The first week or so was perfectly fine. We worked from 9 to 6 with an hour lunch, same as every other testing job I’ve ever had. This gave us ample time to have breakfast at the hotel, get to work on time, and get back to the hotel in time for drinks and relaxation. We was big pimpin’ just chillin’ out in front of the pool with spirits in hand, shooting the sh*t with the crew.

The first week was fine. We even had that weekend off.

Things took a turn the following Monday. We started getting a little bit of overtime. This is to be expected as a tester — 9 a.m. to 9 p.m., perfectly normal tester’s schedule. The game continued to be refined and changed, and we took it all in stride. It sucked that we didn’t get back for happy hour anymore, but liquor in California can be sold until 2 am. We were fine.

During this week I believe, some more testers were shipped down, plus the European testers arrived from all over those little countries across the mighty Atlantic. So we were moved to a larger conference room next to the old one.

Well, slightly larger is an exaggeration. The size increase was approximate to taking a shaved poodle and letting its hair grow in. In a room about the size of a standard human living room, we had 20 people, 20 computers, 20 LCD screens, 20 PS2s, 20 Xboxs, plus ALL the cables necessary to plug each and every one of these pieces of equipment into the wall.

I swear if an electrician had seen this, he would have shat himself. Now I don’t know if you’ve been to SoCal in May, but it’s just like being in SoCal in August. It’s hot. 90 degrees hot. Now even with the meager AC running, you still have 20 nerds and 80 pieces of heat-producing appliances humming along in this space.

They gave us fans, which was like tossing a bucket of water on the surface of the sun. It was fine most of the time, but after several hours of all this crap pumping out God knows how many BTUs, rooms will heat up.

Things continued to go south.

Let me describe the game in question that had us all sweating. All you really need to know is that it had levels and had a designer that people had heard of. This is all you need, and all you get. The game itself was passable, but if you ask any tester, the longer you’re on a game the more you despise it. I don’t care if you’re testing the greatest game in the history of mankind. If you’re on it for 10-12 hours a day for months on end, you will eventually not want to sit within 90 feet of it. It’s a fundamental law of testing. Here’s a tip: don’t ever ask a tester for their opinion on a game they worked on. It will be skewed.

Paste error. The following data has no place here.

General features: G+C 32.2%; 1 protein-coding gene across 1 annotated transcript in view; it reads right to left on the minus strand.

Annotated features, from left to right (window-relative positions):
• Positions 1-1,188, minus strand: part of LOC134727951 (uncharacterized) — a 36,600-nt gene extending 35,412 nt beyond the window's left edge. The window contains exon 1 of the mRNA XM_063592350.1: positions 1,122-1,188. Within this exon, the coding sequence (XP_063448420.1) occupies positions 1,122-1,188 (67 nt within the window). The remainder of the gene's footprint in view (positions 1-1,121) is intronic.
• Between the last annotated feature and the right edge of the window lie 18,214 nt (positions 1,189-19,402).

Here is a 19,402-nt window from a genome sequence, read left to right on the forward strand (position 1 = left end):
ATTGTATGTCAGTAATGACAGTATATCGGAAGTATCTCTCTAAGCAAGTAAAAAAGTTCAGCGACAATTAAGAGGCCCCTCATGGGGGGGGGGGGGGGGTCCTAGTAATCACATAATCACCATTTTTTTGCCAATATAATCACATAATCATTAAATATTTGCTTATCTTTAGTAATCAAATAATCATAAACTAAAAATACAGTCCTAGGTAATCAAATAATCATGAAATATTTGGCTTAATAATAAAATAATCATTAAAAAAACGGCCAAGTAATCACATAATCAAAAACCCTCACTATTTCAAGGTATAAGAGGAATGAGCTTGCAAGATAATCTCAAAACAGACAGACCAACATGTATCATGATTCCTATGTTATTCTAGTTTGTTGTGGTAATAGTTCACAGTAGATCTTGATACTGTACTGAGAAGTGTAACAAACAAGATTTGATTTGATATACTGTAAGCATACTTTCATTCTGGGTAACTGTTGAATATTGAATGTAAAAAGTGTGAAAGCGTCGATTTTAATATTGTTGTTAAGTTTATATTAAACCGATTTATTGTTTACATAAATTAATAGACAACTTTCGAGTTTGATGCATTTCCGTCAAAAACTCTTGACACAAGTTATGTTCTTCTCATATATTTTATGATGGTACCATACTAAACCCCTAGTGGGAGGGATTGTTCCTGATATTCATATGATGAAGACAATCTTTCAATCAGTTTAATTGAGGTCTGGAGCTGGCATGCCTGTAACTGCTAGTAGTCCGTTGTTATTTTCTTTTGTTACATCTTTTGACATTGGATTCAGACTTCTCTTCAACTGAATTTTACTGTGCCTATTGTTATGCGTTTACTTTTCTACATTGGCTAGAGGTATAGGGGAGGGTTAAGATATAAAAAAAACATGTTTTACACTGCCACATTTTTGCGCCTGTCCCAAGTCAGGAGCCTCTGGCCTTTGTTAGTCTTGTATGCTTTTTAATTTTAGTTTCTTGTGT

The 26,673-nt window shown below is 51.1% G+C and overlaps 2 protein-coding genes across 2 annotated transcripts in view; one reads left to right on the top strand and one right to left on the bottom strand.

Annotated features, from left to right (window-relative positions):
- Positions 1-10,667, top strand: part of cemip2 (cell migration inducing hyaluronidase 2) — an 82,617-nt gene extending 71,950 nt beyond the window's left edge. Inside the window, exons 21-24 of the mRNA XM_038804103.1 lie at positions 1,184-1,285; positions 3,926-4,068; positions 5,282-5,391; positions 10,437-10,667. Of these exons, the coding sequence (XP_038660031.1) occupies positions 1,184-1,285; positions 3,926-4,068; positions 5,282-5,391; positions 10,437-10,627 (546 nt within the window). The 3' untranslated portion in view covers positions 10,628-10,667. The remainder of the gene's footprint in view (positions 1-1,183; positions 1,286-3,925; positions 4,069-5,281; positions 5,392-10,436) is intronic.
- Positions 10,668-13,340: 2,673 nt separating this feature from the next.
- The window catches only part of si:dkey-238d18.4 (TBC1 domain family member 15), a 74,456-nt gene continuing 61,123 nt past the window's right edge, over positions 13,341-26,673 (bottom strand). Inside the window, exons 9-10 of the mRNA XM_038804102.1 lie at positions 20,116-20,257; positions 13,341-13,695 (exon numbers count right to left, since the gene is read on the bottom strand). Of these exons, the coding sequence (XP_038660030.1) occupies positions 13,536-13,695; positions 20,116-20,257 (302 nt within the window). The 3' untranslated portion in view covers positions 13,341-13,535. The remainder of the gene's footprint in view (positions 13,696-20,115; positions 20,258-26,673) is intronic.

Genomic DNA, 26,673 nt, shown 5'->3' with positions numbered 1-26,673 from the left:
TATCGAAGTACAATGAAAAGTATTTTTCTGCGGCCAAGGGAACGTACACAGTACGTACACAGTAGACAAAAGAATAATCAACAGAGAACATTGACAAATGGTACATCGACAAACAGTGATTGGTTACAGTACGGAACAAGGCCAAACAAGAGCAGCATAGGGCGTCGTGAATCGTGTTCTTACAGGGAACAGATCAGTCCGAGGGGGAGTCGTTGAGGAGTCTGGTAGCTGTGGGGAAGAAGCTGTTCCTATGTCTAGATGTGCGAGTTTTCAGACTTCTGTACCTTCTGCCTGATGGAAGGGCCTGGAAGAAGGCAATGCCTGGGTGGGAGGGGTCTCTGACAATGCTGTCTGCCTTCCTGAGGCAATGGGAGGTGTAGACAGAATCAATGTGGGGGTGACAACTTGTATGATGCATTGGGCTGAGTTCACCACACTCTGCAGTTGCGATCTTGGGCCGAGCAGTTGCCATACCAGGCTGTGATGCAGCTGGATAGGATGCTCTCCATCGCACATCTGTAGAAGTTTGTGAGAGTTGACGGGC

Slowly the deadline approached. The title had to be finished. Two weeks passed. Hours were adjusted. 8 a.m. to 10 p.m. 6 days a week. Tensions rose. This was no one’s fault, really. Put a bunch of people in a room for a long enough time and problems come up. Little things start to pick at you, like someone forgetting to apply deodorant, or someone talking just a bit too loudly.

Things don’t change, just your perception of them. The occasional room-emptying fart stopped being so funny. Gay jokes began to be recycled. The stale scent of sweat, cigarette smoke, and flat soda began to dig into everyone’s senses. There was very little room on the tables for food, so adjustments were continually made to accommodate.

The food. The food started to get to us as well. As with most developers, sodas are free, and once the trenches are dug to kill a game on time, dinner is brought in. But on a long enough timeline, nothing tastes good anymore. A pattern emerged of Chinese, Mexican, Italian, Indian, American in the form of burgers and fries, and whatever the hell nationality you want to put pizza in to. Eventually it stopped tasting good and became something you did to break up the monotony of testing the title. I ate salad, for Christsake. SALAD. Life was separated into two sections: testing the game, and everything else.